If you’re not too familiar with betting, or even if you are, an each way bet is a great way of maximising your chances of getting a return on your bet. Whether it’s horse racing, greyhounds golf, football or pretty much any other betting market you can think of.
As each way betting is most common within the world of horse racing, we’ll focus on that in order to give you a detailed breakdown of exactly what this type of betting is, how it works and how you can use each way betting to potentially maximise your profit.
Each Way Betting Explained
What most people don’t know is that an each-way bet actually consists of two separate bets. This is one for your selection to win and one for it to place. The place terms will depend on the type of race or event you’re betting on. But usually, your selection has to come in the top three for your place bet to be considered a winner.
You’ll also need to remember that some races/events pay ¼ odds for a place and some pay 1/5 odds. So make sure you check these terms when placing your bet, as it will affect your potential returns.
What about your stake?
As this works as two separate bets, your unit stake is doubled. For example, if you place a £1 each way bet, the total stake will be £2. Keeping up? The major advantage of placing this style of bet is that your selection doesn’t have to win in order for you to get a return.
However, it’s worth remembering that if you’ve chosen a selection with short odds, you may not make your stake back if it only places. You can find out more about Lucky 15 Bets here to see another type of betting you can do on various sports.
How Does an Each Way Bet Pay Out
So, now you know what each way bets are and how they work, we’ll show you an example of how this type of bet pays out.
Let’s say, for example, you place a £1 each way bet (total stake £2) on a horse at 12/1, in a race that is paying ¼ odds for a place. If your horse wins, you’ll receive £13 back for the win part of the bet and £4 for the place part, giving you a total return of £17.
If your horse was to come second or third then the win part of your bet would be a loser. But you’d still receive the £4 for the place part of the bet, giving you a £2 profit on your original £2 bet.
As mentioned earlier, most punters choose to place these bets on slightly longer odds. With this, you can still get a pretty healthy return if your horse doesn’t actually win, but manages to come in the top 3 or 4. Learn more about how betting odds work to help get the best possible winnings on your next bet.
Each Way Bets on Horse Racing
Each way bets on horse racing are extremely popular. This is because it’s a great way of potentially getting a return without your horse actually winning the race (and if your horse does win, even better!). Here are some examples of when you might place an each-way bet, rather than a straight win bet.
- There is a short-priced favourite in the race that perhaps isn’t worth ‘backing’.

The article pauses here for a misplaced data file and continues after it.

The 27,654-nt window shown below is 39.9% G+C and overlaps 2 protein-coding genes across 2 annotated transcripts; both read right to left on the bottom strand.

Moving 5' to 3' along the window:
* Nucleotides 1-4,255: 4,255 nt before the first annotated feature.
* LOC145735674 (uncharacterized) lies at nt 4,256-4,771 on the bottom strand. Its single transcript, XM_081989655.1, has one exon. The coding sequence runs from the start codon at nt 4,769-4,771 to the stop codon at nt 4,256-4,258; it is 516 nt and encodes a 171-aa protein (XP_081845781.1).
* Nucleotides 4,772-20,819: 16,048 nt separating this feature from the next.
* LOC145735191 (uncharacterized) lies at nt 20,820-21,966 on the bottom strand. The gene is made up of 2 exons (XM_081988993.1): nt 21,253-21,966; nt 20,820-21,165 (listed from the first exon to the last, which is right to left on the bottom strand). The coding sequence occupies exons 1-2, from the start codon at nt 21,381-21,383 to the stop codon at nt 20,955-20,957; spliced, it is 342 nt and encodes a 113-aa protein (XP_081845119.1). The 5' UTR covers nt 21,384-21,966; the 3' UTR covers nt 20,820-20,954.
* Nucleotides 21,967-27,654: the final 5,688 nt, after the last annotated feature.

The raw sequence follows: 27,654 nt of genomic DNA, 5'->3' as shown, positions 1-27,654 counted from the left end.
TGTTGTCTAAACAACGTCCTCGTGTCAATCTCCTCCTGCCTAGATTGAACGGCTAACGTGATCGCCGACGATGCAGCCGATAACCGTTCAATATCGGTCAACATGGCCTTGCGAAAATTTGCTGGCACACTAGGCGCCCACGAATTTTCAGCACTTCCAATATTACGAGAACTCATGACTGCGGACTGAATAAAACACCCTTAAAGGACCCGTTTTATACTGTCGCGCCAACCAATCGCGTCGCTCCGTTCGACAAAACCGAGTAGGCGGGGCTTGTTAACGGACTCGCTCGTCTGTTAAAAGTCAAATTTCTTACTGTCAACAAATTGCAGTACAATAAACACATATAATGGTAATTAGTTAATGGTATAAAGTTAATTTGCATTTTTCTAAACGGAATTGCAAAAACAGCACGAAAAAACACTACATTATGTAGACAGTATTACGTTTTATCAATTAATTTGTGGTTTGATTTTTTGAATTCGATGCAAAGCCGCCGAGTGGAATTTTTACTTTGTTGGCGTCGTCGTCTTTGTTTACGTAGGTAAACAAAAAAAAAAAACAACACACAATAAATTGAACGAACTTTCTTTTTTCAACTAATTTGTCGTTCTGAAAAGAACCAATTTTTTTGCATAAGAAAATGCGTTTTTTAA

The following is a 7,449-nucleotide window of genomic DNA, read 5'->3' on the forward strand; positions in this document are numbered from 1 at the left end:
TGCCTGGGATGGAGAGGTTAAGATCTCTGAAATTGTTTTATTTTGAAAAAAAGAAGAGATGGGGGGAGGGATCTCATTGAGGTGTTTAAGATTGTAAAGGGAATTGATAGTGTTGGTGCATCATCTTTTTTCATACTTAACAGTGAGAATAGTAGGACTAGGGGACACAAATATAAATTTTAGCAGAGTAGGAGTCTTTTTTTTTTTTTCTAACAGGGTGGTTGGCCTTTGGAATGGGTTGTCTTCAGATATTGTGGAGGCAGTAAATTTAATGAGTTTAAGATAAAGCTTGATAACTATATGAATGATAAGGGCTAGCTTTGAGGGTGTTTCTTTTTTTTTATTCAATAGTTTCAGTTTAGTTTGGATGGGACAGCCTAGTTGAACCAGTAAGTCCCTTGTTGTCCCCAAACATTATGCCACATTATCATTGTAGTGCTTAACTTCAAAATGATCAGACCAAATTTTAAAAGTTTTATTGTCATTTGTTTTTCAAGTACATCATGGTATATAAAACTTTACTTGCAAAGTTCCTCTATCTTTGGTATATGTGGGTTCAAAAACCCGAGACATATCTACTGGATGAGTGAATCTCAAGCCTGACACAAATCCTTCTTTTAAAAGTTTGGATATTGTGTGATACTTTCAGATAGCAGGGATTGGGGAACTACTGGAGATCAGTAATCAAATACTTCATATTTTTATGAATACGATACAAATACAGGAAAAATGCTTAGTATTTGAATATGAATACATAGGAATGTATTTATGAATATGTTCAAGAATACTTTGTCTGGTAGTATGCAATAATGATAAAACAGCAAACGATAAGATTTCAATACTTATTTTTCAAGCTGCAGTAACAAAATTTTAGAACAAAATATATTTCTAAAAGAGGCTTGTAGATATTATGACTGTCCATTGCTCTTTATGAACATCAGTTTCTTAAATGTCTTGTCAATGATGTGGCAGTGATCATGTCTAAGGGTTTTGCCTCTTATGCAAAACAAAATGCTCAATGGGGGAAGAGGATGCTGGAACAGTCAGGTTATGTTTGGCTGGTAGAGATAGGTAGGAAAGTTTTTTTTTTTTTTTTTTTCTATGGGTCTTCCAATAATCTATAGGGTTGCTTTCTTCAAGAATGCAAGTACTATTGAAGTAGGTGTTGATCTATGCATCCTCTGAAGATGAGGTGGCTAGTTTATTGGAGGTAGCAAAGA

- The horse you have selected is an outsider that you may not think will win the race, but might just sneak a place.
- You are betting on more than one horse in the race.
The general rule of thumb is that you should only really be betting each way if a horse has odds of 4/1 or better. That’s because anything less than 4/1 really doesn’t represent value for money. You will be due to make a loss if your horse fails to win the race.
Other Sports to Bet On
As mentioned, each way bets on horse racing are by far the most popular. But there is also great value in placing these kinds of bets on other sports, too – golf in particular.
During golf tournaments, there are often some great players and really good prices. This is thanks largely to the sheer number of players that participate. So it’s a great way to potentially bag a big winner, in the form of an each-way bet.
During the major tournaments, such as the Masters and the US Open, bookmakers often have special offers on and will often pay up to 10 places. So keep an eye out for these golf betting opportunities.
Can You Bet Each Way on Accumulators?
Yes, you can put on an each-way bet in an accumulator. You will have one multiple for all the winning bets to come in, then another multiple for all the place bets to come in.
This makes these kinds of bets quite difficult to win, but the winnings are likely to be big.
Advantages of Each Way Bets
- This kind of bet can give you a better chance of winning
- It is considered a lower risk, lower gain bet type
- If there is no clear favourite, you can get long odds which work out favourably
Disadvantages of Each Way Betting
- Your stake is doubled so you have to risk more money
- Low odds might mean your potential winnings aren’t so great
- Some may see the lower gains as a disadvantage
Other Bet Types
Here is the full list of horse racing betting types:
- Ante Post Betting
- Bet365 Best Odds Guaranteed
- Betfair Best Odds Guaranteed
- Betfred Money Back 2nd
- Betvictor Bet Calculator
- Coral Best Odds Guaranteed
- Coral Fallers Insurance
- Each Way Bet
- Greyhound Bet Types
- Horse Racing Bet Types
- Horse Racing Types
- How to Place a Bet
- Paddy Power Money Back 2nd
- Starting Price Betting
- The Tote Placepot
- Tote Exacta
- Tote Jackpot
- Tote Quadpot
- Tote Trifecta
- What is a Canadian Bet?
- What is a Double Bet?
- What is a Goliath Bet?
- What is a Heinz Bet?
- What is a Lucky 15 Bet?
- What is a Lucky 31 Bet?
- What is a Lucky 63 Bet?
- What is a Patent Bet?
- What is a Round Robin Bet?
- What is a Single Bet?
- What is a Super Heinz Bet?
- What is a Super Yankee Bet?
- What is a Treble Bet?
- What is a Trixie Bet?
- What is a Union Jack Bet?
- What is a Yankee Bet?
Each Way Bet Calculator
Hopefully, you’ve processed that and are now pretty comfortable with the concept of each-way betting. However, if you feel like you need a little more help, why not have a go at using an easy to understand each way, bet calculator. It can help you work out possible returns on your bets.